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Semin Surg Oncol. 1996 Jul-Aug;12(4):267-78.

Colorectal cancer and peritoneal carcinomatosis.

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1
Department of Surgery, University of Illinois at Chicago, College of Medicine 60612, USA.

Abstract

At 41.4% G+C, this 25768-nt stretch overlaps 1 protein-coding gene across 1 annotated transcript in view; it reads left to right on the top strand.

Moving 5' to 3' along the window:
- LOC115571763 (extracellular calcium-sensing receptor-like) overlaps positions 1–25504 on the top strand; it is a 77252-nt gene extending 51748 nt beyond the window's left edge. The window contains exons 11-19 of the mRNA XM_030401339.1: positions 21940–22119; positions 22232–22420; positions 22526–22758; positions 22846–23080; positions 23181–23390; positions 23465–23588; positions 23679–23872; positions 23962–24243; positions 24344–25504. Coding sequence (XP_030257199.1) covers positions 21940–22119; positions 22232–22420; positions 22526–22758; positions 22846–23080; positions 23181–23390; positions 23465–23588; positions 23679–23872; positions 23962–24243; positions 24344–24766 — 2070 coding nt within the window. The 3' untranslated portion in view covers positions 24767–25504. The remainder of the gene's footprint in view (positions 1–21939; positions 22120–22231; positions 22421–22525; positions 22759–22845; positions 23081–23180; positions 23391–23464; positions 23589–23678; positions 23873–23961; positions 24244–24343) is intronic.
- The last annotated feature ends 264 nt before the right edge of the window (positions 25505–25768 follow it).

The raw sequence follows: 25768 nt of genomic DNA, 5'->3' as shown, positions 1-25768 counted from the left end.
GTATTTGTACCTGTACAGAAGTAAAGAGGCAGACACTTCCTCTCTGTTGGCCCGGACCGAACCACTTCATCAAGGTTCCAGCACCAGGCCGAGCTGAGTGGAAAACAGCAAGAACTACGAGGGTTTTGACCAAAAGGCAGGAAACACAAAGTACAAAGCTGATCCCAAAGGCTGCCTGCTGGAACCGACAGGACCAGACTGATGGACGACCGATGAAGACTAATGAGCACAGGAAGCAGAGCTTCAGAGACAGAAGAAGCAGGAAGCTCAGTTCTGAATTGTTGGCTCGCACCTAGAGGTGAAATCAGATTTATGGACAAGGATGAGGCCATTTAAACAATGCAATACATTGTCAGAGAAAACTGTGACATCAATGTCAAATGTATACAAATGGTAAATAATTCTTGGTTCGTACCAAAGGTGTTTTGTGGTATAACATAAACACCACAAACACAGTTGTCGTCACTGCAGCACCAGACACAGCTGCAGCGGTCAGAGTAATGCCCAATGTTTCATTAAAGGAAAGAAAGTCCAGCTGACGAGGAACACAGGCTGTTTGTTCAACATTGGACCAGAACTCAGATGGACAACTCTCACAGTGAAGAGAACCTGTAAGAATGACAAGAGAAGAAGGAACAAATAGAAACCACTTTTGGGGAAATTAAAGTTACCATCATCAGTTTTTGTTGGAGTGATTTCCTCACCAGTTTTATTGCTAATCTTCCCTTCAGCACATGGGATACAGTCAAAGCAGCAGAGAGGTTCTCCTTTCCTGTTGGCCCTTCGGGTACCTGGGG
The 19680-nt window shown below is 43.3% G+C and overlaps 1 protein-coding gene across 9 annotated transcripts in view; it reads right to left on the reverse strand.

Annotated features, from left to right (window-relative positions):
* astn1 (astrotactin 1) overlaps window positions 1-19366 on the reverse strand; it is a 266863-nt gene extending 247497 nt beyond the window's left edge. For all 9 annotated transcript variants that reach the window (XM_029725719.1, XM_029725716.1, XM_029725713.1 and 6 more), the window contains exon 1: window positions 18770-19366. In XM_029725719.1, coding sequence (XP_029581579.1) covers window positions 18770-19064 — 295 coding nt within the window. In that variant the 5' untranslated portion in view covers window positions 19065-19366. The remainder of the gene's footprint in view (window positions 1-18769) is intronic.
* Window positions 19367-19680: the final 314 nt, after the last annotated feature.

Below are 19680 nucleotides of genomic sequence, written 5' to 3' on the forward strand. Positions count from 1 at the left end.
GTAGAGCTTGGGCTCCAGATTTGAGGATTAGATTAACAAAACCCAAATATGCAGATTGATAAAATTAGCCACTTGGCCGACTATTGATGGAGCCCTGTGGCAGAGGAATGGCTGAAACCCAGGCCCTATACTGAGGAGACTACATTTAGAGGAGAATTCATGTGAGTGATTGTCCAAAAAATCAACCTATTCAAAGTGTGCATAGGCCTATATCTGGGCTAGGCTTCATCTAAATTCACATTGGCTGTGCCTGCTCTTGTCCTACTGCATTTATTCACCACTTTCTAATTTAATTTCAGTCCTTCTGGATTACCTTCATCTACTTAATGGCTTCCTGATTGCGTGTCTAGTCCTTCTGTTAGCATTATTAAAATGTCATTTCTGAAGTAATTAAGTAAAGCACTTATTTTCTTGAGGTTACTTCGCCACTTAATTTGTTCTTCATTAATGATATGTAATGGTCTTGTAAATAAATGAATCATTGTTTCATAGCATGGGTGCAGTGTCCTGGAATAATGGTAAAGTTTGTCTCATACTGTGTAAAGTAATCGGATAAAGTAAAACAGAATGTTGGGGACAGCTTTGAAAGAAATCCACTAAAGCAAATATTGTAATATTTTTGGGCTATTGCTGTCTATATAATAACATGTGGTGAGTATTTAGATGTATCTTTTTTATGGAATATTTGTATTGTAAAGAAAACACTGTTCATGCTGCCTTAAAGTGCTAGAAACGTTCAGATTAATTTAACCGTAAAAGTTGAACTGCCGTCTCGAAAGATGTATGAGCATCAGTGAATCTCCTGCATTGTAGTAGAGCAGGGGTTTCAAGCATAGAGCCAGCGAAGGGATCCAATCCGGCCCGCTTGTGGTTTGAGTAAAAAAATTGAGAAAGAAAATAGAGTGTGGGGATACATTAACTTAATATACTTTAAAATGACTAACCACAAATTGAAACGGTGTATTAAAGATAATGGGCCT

Colorectal cancer ranks third in new cancer cases and in cancer deaths in men and women combined in the United States. Additionally, the probability of developing an invasive colorectal cancer over one's life-time is around 1 in 16. This amounts to approximately 133,000 new cancer cases and 55,000 cancer deaths yearly. Despite advances in adjuvant therapy for colorectal cancer, the peritoneal surface still remains a considerably high failure site for patients with recurrence of disease. Because of the favorable results of treating peritoneal metastases from ovarian cancer and pseudomyxoma peritonei with cytoreduction and intraperitoneal chemotherapy, this form of therapy has been investigated by several investigators in the management of patients with peritoneal metastases secondary to colorectal cancer. Preliminary studies seem to favor those patients with low-volume, low-grade peritoneal metastases, those with perforated cancers, and those patients in whom definitive cytoreduction is complete. Intraperitoneal chemotherapy with or without hyperthermia is a safe and logical way to administer dose-intensive therapy to the peritoneal cavity.

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